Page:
The female characters appear the most powerful figures in Leviathan. Dr. Nora Barlow is observant, clever, determined, and persuasive. I already mentioned Deryn, top-of-her-class, ambitious. Even Alek’s mother is seen as a powerful and persuasive, world-altering force. It is hard to say which gender the book favors but I found the Archduke, Volger, and Alek the most palatable in comparison. Perhaps it is due to how we learn about them; the revelations through their interactions that they have each other’s loyalty and protection. I would have to think further about this. The gender roles and expectations…I would think the series read first would be the most illuminating.
Westerfeld is able to move through Time very easily, leaving you with Alek here and upon returning to him, Westerfeld catches you up to him there. This movement appears effortless. [I am terrible with this in my own efforts at writing so I am considering how this is done.] He summarizes in clean linear sequences/sentences. [I need to be less circular.]
The author also writes action-sequences well. Westerfeld takes time with the setting and the positioning of character and machinery (or beasties) while keeping the tension in the forefront of the reader’s mind by making the sets and placements with quick, incisive direction. There is really no lyricism; few similes or metaphors (if any, now that I think about it). This is tricky for me considering my last two reads (Frances Hardinge’s The Lost Conspiracy and Marchetta’s Jellicoe Road). Needless to say, many will find Leviathan a pleasure to read.
Westerfeld is using words he introduces with plenty of context and you can find it easier to follow his lexicon as you go along. He also works to illustrate a picture of his machines and beasties while still integrating their descriptions into the action. I get the feeling Westerfeld could make anything potentially academic interesting for the most avid Jerry Bruckheimer fans. Just the same, work is put into some detailing on how things appear and function.
In talking about Leviathan one must mention the illustrator Keith Thompson. Where Westerfeld works with words to illustrate this alternate WWI world, Thompson provides the visual aids. Thompson’s work is incredible. And there is no skimping on his contributions; no picture here or eventually there.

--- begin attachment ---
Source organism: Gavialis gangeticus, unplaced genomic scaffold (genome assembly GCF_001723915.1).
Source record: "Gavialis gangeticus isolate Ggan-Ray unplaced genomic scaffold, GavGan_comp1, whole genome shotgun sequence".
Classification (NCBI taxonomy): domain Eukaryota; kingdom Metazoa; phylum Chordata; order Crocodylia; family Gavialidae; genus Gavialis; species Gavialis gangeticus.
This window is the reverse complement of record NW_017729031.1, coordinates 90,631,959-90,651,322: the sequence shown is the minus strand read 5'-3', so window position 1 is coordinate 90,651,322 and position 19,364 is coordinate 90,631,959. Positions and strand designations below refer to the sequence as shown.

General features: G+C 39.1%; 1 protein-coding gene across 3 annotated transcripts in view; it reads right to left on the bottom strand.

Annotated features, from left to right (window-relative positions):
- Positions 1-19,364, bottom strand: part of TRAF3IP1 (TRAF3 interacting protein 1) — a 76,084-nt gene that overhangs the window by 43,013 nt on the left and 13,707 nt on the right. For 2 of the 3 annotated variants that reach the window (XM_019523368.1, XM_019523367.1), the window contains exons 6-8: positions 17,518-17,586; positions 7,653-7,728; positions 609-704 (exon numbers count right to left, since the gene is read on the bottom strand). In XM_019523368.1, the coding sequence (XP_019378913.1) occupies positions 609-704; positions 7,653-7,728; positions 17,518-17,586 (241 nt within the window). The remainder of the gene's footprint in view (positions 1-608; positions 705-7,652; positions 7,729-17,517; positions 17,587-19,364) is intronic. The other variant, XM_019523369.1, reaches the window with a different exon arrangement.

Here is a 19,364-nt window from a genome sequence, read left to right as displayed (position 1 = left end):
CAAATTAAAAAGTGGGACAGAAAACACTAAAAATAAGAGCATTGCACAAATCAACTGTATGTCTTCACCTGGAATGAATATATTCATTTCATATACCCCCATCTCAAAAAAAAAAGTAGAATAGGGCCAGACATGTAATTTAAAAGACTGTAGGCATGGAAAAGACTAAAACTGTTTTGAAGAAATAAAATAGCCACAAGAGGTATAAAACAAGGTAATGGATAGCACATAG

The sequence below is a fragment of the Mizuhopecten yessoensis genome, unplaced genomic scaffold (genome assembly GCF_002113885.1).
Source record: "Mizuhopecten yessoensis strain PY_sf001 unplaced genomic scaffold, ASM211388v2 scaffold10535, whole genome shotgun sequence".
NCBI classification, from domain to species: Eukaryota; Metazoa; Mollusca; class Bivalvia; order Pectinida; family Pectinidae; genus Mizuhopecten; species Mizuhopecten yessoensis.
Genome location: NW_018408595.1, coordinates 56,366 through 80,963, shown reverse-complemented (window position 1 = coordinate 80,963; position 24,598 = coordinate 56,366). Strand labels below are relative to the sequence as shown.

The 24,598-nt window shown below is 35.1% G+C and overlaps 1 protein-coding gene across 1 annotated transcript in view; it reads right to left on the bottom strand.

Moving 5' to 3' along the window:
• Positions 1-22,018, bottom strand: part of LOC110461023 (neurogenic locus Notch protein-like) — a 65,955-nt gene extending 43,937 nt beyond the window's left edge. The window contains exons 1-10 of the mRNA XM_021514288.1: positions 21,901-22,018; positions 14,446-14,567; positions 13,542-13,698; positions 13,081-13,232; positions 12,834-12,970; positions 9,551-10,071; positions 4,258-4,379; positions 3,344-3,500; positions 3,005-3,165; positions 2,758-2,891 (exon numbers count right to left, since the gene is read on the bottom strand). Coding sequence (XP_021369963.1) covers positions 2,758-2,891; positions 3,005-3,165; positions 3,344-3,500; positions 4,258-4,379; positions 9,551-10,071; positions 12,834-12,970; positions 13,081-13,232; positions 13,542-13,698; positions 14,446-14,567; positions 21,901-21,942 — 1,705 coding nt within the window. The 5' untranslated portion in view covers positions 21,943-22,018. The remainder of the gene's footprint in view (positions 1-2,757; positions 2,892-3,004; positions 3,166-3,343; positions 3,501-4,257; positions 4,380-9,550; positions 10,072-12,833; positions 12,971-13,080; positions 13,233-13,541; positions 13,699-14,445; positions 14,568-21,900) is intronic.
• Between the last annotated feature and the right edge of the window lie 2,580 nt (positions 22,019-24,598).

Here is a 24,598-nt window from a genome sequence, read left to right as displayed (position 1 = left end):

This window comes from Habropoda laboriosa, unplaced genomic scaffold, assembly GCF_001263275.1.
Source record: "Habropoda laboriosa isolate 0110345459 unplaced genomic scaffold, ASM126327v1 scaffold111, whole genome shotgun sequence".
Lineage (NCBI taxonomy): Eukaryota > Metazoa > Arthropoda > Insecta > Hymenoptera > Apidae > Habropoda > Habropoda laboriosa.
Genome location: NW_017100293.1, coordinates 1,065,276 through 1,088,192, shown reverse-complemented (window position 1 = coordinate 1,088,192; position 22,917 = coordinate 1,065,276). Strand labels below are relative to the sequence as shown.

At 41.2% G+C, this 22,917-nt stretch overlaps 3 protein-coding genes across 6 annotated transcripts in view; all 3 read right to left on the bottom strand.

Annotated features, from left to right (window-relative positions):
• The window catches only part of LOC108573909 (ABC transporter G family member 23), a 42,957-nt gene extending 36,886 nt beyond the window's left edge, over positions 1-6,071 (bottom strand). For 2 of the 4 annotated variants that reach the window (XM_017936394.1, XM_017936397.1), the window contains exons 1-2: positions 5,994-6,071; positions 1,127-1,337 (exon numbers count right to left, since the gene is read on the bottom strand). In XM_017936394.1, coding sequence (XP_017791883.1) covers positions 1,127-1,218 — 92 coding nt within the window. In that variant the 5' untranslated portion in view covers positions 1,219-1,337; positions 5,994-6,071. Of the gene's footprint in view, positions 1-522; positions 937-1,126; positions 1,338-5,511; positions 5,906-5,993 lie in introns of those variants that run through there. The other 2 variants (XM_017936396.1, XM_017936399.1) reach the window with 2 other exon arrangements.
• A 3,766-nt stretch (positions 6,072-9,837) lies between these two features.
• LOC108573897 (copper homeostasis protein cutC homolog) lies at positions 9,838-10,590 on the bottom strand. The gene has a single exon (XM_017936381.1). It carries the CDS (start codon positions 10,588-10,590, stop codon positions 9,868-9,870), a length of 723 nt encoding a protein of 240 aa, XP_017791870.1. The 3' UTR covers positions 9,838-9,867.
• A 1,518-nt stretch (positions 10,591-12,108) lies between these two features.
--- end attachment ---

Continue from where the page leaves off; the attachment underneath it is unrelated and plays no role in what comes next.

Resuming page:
Thompson’s illustrations are as active and propelling as the pace Westerfeld keeps. They are also illuminating. I especially appreciate his drawings of the airship, the Leviathan. I don’t think that Westerfeld fails the reader with his depictions, but Thompson’s rendering adds a favorable sense of clarity. I really enjoyed the picture of Deryn and Alek on page 274. Deryn (as Dylan) looks taller, more powerful, and in control next to the smaller, head covered, distress-browed looking Alek. Indeed, Deryn looks the more masculine of the two. What does Alek observe of Dylan? That Dylan is more the boy, more the soldier than he.
When I think about being the appropriate age of Leviathan’s audience, I could not be too disappointed. I am going to experiment by having the daughter read it in the near future. The read is highly accessible. Outside of the language of the characters and their jargon, there are no challenging vocabulary words. I think the read is one to be enjoyed by boy or girl; but I can see the draw for the boy-reader.
I’ve yet to read enough SteamPunk to judge this book by their standards, but a sinister sense that darkens the edges appears to missing. Perhaps that is a misperception of the subculture on my part. Also, I am not 12-13-ish; I felt quite safe and didn’t hear any atmospheric music to accompany the final scenes and that last illustration. For the younger crowd, Leviathan looks to be a good first dip into the increasingly popular genre.
I read Philp Reeve’s Mortal Engines (book one of the Hungry City Chronicles) a couple of months ago. I think Leviathan readers would enjoy this read as well; for the science fiction aspect. Reeve does not have an illustrator, but he crafts envision-able depictions of his creations.
The film Steamboy (2004) directed by Katsuhiro Ôtomo, written by Ôtomo and Sadayuki Murai, will be of interest to Leviathan’s readership (young and older).
A few links to reviews. Suey and Bart have links to reviews at the end of their posts that I also enjoyed, so please look at those. Also Fyrefly’s Book Blog has a nice reviewing format and is a good one; I wouldn’t want you to miss that one for sake of time.
Suey at It’s All About Books
the Keith Thompson drawings included are: 1- “Addressing the Applicants” (29); 2- “Ascending” (35); 3- “Stealing Away” (9)